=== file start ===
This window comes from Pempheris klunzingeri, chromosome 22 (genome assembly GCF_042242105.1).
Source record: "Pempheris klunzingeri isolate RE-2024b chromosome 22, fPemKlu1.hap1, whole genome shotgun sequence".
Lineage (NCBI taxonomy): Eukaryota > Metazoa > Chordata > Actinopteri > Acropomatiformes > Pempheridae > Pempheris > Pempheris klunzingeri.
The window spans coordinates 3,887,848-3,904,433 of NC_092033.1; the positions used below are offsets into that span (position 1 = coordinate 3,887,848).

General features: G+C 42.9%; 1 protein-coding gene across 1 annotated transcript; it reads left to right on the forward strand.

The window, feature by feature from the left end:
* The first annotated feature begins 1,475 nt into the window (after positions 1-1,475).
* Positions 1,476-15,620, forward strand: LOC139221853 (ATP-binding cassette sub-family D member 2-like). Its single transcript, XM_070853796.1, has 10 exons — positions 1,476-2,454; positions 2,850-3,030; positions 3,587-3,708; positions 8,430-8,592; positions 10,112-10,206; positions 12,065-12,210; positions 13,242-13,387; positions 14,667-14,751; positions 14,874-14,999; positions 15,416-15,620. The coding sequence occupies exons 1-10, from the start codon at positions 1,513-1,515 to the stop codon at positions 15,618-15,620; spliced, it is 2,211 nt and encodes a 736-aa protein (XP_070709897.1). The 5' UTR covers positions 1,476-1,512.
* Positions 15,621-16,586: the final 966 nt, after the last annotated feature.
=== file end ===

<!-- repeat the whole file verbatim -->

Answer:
This window comes from Pempheris klunzingeri, chromosome 22 (genome assembly GCF_042242105.1).
Source record: "Pempheris klunzingeri isolate RE-2024b chromosome 22, fPemKlu1.hap1, whole genome shotgun sequence".
Lineage (NCBI taxonomy): Eukaryota > Metazoa > Chordata > Actinopteri > Acropomatiformes > Pempheridae > Pempheris > Pempheris klunzingeri.
The window spans coordinates 3,887,848-3,904,433 of NC_092033.1; the positions used below are offsets into that span (position 1 = coordinate 3,887,848).

General features: G+C 42.9%; 1 protein-coding gene across 1 annotated transcript; it reads left to right on the forward strand.

The window, feature by feature from the left end:
* The first annotated feature begins 1,475 nt into the window (after positions 1-1,475).
* Positions 1,476-15,620, forward strand: LOC139221853 (ATP-binding cassette sub-family D member 2-like). Its single transcript, XM_070853796.1, has 10 exons — positions 1,476-2,454; positions 2,850-3,030; positions 3,587-3,708; positions 8,430-8,592; positions 10,112-10,206; positions 12,065-12,210; positions 13,242-13,387; positions 14,667-14,751; positions 14,874-14,999; positions 15,416-15,620. The coding sequence occupies exons 1-10, from the start codon at positions 1,513-1,515 to the stop codon at positions 15,618-15,620; spliced, it is 2,211 nt and encodes a 736-aa protein (XP_070709897.1). The 5' UTR covers positions 1,476-1,512.
* Positions 15,621-16,586: the final 966 nt, after the last annotated feature.